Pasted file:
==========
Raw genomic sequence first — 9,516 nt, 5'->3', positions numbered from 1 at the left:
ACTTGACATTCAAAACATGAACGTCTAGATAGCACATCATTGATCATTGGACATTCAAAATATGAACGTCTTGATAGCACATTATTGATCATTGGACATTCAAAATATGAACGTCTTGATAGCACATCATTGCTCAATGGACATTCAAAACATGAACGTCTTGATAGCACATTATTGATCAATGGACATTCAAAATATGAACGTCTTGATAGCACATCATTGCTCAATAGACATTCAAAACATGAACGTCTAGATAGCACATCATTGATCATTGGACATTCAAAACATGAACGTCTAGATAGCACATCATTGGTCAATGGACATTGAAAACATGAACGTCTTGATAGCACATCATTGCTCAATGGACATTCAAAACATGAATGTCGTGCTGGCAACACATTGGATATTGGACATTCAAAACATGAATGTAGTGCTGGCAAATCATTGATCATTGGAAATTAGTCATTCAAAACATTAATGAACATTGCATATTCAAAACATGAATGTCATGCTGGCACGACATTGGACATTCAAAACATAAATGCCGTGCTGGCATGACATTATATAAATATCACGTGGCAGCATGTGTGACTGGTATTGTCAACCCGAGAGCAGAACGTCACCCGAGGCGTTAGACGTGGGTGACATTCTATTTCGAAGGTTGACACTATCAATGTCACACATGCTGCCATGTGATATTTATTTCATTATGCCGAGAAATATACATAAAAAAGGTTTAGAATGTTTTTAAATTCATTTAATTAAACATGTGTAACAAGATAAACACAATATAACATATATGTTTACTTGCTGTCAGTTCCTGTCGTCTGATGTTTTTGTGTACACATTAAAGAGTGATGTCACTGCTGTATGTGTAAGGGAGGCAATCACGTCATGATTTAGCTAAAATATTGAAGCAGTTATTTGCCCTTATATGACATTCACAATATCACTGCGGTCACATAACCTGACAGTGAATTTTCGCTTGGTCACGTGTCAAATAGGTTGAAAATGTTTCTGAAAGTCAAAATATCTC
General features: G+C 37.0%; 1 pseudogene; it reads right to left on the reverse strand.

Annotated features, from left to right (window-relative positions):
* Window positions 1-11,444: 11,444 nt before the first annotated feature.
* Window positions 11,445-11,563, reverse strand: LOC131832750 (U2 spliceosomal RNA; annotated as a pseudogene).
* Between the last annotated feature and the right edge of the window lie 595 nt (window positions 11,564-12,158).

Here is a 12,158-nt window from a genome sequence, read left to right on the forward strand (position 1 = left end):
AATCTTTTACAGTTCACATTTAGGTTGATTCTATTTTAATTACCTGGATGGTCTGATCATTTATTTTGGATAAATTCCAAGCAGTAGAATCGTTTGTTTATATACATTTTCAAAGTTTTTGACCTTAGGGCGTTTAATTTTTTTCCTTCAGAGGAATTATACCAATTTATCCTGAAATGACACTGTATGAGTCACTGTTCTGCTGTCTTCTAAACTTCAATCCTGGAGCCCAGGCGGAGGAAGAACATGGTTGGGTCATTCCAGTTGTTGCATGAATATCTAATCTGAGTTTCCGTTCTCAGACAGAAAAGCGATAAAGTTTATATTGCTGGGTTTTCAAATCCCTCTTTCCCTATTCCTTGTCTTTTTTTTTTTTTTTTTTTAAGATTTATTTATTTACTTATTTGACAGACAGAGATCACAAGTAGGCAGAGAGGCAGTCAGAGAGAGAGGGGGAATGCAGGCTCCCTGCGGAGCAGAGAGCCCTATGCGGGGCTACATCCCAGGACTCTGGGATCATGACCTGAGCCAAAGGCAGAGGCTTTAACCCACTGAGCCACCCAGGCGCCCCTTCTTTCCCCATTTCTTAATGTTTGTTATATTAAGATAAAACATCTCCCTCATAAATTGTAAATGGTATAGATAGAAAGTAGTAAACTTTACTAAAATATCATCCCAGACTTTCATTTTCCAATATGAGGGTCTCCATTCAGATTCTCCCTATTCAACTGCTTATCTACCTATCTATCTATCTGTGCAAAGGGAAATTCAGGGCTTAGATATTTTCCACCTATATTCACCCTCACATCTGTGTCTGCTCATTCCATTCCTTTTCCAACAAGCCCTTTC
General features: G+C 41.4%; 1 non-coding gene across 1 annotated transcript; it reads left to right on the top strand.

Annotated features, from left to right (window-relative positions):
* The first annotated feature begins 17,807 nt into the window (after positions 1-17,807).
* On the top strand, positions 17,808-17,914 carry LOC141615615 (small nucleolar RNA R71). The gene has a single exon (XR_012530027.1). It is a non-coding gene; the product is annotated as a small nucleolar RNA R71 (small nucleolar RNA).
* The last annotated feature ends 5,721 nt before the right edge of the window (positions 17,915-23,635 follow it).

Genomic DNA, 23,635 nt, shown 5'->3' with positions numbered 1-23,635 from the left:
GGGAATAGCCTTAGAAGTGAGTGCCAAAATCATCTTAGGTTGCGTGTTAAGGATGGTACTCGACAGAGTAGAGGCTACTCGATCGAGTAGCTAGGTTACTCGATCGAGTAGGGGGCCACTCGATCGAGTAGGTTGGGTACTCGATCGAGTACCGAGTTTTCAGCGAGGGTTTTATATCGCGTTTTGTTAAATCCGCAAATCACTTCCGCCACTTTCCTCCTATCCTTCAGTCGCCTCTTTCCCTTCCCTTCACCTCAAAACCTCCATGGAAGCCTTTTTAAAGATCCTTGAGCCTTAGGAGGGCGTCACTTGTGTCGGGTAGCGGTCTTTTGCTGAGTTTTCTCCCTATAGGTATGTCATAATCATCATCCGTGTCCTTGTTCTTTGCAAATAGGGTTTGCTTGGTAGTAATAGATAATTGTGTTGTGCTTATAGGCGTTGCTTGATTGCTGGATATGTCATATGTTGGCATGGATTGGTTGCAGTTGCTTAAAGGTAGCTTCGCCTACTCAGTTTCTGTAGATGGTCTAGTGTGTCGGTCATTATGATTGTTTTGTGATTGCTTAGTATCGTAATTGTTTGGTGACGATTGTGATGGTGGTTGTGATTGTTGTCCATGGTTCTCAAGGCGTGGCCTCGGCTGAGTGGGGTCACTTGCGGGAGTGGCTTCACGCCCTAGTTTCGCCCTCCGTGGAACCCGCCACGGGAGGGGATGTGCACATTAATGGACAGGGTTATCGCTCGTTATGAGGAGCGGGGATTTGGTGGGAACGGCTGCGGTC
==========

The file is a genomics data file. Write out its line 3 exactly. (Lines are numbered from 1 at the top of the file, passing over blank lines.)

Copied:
General features: G+C 37.0%; 1 pseudogene; it reads right to left on the reverse strand.